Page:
what jobs are left?
Automation is not new. MIT professor and labor economist David Autor points out that there is a long history of technology replacing human labor – and markets adjust. Beasts of burden replaced much of lifting and carrying; the tractor replaced the horse and plow; electricity, internal combustion engines, and telecommunications replaced numerous systems that were previously manual. He notes that at the turn of the last century, 40% of employment was in farming and now there is less than 2% – and we have more food than ever before. Mechanical horsepower replaced having a strong back. What is interesting about his research is when he turns his attention to labor areas that require workers that are more skilled and demonstrates that automation and productivity does not always replace human labor but can augment human labor.
I heard Dr. Autor interviewed in a podcast originally aired in January, 2015 in which he draws attention to the complexities of machines: “[T]he interactions by which technological changes lead to changes in employment are really rich and complex . . . and it’s not simply a matter of a machine does the job, therefore the worker doesn’t do the job, therefore there are fewer workers needed.”
While market sectors can become so productive that they need fewer workers, such as agriculture, in other sectors, productivity has risen and the labor market has as well. In sectors in which we get better, prices go down but the demand grows, creating more employment opportunities. This is great news and great research, but here is the part of the interview that made my heart skip a beat – see if it does for you as well:
One example would be medicine. Seventy-five years ago, most of what doctors could do was harm you. Now they have lots of ways to do good; they’re much more productive in terms of improving your health. That’s also true, apparently, with lawyers or with people in marketing or even in education – well, maybe there hasn’t been that much productivity growth in education. I should watch myself there.
I had to rewind and listen to that part several times. Once the initial shock wore off, I could see his point and concede that he is probably right about the lack of productivity in education. We perpetuate some of our practices and market a low teacher-student ratio (which requires more labor), remarkable facilities (largest budget line after personnel) and a greater diversity of curricular and co-curricular opportunities (double whammy: more labor and more resources). Does education defy advances in productivity? Maybe. But, more likely there are two key factors at play.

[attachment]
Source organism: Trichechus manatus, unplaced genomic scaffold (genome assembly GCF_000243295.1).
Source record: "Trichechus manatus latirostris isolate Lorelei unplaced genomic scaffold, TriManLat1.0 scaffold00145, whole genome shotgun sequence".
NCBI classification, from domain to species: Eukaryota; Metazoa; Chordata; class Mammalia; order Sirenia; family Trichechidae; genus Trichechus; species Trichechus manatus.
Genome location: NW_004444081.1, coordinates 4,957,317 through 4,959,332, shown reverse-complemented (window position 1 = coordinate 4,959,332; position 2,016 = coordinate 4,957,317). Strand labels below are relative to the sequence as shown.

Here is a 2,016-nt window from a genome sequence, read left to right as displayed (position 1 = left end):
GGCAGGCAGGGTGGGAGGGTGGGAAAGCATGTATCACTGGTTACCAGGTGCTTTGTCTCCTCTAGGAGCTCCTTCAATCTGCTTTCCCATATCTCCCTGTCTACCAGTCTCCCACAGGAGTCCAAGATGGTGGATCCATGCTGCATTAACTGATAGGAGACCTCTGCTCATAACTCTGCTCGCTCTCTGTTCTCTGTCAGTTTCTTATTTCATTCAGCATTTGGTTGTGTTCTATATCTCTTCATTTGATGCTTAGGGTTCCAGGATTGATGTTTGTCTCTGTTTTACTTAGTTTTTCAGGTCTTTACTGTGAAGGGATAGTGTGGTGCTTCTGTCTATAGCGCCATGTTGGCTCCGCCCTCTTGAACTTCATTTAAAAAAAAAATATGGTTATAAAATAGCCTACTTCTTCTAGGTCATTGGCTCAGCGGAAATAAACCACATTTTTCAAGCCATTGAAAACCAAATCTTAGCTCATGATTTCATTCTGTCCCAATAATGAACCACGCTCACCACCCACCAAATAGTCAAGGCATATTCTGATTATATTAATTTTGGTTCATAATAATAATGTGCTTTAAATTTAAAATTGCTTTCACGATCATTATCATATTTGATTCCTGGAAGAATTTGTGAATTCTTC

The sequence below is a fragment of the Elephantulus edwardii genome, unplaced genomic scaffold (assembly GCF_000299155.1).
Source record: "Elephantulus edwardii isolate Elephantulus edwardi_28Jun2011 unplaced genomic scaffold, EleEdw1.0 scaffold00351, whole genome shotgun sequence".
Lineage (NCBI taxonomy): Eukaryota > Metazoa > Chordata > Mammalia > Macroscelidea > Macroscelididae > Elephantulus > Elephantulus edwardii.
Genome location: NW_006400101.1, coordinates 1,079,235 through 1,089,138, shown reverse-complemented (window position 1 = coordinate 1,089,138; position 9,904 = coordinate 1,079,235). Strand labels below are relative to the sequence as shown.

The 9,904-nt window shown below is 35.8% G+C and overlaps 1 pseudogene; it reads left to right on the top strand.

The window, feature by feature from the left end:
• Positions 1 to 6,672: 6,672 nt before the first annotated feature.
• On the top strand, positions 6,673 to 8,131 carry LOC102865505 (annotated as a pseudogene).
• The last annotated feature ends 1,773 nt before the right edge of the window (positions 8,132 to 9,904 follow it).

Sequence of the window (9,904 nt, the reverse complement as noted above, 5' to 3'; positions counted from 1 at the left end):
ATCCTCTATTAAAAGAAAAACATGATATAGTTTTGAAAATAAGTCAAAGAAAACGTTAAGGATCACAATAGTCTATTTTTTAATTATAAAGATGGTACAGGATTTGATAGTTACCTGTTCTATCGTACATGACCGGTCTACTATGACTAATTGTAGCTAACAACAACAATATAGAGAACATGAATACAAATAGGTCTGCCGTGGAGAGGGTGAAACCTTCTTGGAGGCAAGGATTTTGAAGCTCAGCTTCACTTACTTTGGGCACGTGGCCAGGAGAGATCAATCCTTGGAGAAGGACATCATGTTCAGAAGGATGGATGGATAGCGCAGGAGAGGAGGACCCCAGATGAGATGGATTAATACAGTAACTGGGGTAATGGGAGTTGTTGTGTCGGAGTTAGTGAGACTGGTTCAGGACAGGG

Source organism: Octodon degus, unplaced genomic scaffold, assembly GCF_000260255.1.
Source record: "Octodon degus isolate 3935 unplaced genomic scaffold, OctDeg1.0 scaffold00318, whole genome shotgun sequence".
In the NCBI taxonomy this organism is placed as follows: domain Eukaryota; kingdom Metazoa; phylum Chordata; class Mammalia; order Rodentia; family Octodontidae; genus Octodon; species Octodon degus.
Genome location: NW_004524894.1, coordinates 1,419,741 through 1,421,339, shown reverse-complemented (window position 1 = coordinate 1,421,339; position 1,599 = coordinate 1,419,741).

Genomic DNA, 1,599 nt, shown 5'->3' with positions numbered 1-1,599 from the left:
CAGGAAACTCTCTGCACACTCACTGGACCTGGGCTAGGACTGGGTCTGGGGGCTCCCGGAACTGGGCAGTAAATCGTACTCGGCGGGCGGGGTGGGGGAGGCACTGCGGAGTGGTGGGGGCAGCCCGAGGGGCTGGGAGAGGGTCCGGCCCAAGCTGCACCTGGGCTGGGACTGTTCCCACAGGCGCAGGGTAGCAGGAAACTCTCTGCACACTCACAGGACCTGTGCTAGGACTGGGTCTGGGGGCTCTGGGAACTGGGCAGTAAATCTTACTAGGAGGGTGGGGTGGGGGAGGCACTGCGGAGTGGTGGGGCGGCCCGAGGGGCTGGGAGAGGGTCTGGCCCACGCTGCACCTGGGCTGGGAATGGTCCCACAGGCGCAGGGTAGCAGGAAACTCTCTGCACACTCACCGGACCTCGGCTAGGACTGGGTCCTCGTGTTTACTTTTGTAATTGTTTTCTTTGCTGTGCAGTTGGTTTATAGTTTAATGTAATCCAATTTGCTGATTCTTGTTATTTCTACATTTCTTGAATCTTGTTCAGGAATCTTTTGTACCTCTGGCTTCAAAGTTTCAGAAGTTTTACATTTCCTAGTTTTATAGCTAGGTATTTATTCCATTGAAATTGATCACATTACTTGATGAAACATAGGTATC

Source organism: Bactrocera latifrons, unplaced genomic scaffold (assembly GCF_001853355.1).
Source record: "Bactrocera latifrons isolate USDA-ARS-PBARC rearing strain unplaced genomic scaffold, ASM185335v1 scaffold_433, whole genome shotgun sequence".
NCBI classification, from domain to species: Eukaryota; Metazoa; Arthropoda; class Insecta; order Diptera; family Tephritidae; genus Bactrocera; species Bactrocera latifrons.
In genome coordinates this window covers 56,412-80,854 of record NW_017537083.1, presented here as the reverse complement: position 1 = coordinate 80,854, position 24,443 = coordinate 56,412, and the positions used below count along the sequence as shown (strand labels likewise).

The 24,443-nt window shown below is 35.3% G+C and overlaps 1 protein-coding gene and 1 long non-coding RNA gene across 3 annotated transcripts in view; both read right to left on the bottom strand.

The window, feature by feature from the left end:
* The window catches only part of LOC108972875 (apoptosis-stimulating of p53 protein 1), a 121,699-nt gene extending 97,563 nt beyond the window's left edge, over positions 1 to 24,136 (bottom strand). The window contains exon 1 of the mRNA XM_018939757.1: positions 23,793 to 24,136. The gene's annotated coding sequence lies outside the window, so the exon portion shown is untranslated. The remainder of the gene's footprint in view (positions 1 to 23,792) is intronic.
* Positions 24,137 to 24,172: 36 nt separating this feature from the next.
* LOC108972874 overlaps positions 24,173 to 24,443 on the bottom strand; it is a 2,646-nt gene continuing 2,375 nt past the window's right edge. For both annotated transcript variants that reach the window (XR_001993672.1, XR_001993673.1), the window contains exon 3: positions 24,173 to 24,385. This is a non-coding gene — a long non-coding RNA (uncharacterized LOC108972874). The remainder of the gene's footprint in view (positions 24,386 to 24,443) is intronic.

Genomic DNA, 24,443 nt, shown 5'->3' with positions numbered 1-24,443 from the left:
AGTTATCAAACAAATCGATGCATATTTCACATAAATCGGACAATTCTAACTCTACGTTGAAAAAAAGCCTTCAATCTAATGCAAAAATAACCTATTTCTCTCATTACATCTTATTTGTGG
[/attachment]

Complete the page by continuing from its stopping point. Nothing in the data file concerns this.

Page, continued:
- We have a paying customer (parent) who is not also the consumer of the product (student), leading to what we might euphemistically call a discrepancy in demand.
- We have not recognized (or created) the innovation that will transform and be scaled up.
The first point could resolve with either time or training. On the second point, one of the issues with any advancement is the law of diffusion of innovation, which Simon Sinek talks about in his TED Talk and in his books:
The first 2.5% of our population are our innovators. The next 13.5% of our population are our early adopters. The next 34% are your early majority, your late majority and your laggards. The only reason these people buy touch-tone phones is because you can’t buy rotary phones anymore. We all sit at various places at various times on this scale, but what the law of diffusion of innovation tells us is that if you want mass-market success or mass-market acceptance of an idea, you cannot have it until you achieve this tipping point between 15 and 18 percent market penetration, and then the system tips.
It is entirely possible that the innovation education needs to increase productivity (and hopefully a greater demand for labor) already exists. The lingering question is – what is it? And can we do it at my school? As of the publication date of this piece, we are at the 2017 MISBO Fall Conference having these types of conversations and stretching our imaginations into new possibilities. I doubt there is any one magic thing that will lead to the types of innovations we have been talking about for the past several years, but I do believe that we will diverge and converge and use other elements of design thinking to help kick start us into the future. David Autor uses the phrase “cognitive flexibility” to describe the key skill that labor markets will always need. It is the ability to adapt and face a volatile, uncertain, complex, and ambiguous world. We can continue to get better at teaching this and, as he says, cognitive flexibility beats heavy lifting for a living.